This 987 “Cayman RSR” Is Widebody Done Right

Fender flares are overdone, but the devil is in the details of this Cayman

YouTube / Wheelie Cool Videos

The language in this video is a little bit not safe for work, so we'll get that warning out of the way right up top. When you get down to the brass tacks of the car itself, however, you begin to notice that it has a lot of really cool details (and some not-so-cool). It's hard to say that a Porsche Cayman is slow, but this car is definitely built more for show than go, that said, it's got plenty of grip and with all that downforce you probably don't even need brakes through most of the corners. It seems to be riding a bit stiff, based on the video, and there is a bit of porpoising over bumps. That said, the car was just finished two days prior to this video shoot, and the owner mentions that it has not yet been corner-balanced, so we'll give him the benefit of the doubt for now. 

One of the more interesting bits of the film is where he mentions that the added aerodynamic bits reduce his fuel economy down to just nine miles per gallon. This is a car that should be averaging somewhere in the mid-twenties from its 2.9 liter flat six, so that's abysmal economy. Lets talk about those aero bits for a second. On the back, there is a Getty Design ducktail that doubles as a base mount for the 997 RSR rear wing. The front bumper is a complete custom job with 987 headlight surrounds grafted onto a stock 991 GT3 RS front bumper. It's a unique and aggressive look that works pretty well. On the wheel arches, the car has been fitted with RSR-style rivet-on flares. The builders didn't like the looks of the exposed rivets, so after the flare was riveted on, they fiberglassed over the rivet holes to give it a smoother appearance. The flares help cover some wider Fifteen52 wheels and sticky Yokohama rubber.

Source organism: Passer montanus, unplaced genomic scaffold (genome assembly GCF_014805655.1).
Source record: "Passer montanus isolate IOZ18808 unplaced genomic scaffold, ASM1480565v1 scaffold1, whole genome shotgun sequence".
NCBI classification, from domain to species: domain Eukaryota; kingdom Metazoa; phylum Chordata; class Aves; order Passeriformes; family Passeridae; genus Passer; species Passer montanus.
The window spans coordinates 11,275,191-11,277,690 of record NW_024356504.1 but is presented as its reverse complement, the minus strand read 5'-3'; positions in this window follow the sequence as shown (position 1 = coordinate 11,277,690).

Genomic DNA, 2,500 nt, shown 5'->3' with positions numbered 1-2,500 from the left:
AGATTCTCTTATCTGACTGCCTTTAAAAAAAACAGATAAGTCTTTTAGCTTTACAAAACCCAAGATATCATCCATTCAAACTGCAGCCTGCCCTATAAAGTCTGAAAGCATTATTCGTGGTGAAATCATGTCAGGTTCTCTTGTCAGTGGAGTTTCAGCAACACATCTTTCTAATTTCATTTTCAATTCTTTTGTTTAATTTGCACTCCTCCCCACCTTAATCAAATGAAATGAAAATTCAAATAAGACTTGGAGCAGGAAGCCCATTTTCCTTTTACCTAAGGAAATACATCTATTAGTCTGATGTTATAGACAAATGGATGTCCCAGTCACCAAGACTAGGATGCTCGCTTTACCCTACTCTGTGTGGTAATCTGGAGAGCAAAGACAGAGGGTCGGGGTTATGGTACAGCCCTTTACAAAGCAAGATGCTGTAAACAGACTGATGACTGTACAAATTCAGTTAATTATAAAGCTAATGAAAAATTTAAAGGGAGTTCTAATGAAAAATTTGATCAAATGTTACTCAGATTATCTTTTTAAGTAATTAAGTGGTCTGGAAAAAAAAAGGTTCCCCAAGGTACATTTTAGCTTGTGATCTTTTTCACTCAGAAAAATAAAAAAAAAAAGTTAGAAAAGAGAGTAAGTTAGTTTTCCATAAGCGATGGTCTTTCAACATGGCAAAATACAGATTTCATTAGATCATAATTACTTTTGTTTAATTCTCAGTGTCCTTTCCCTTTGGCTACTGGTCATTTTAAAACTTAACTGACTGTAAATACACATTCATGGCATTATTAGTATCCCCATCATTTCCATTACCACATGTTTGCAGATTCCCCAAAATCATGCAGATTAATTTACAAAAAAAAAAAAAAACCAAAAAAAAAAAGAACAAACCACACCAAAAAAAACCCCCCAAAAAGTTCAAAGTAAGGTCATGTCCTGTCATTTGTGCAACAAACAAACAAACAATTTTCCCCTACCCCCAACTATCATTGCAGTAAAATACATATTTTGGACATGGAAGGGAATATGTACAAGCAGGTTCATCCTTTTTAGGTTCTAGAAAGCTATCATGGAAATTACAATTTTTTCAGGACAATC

Inside there are harnesses, racing seats, a half-cage, and a momo wheel. It's a basic package, but it's worked for decades, no need to change the formula now. It sounds a bit loud for my taste, but it doesn't sound bad. I'm sure I could get used to driving something like this around on a regular basis. I might want a little more ride height, however. Daily driven roads usually aren't racetrack smooth. It's a neat build, though. I appreciate it. What do you think?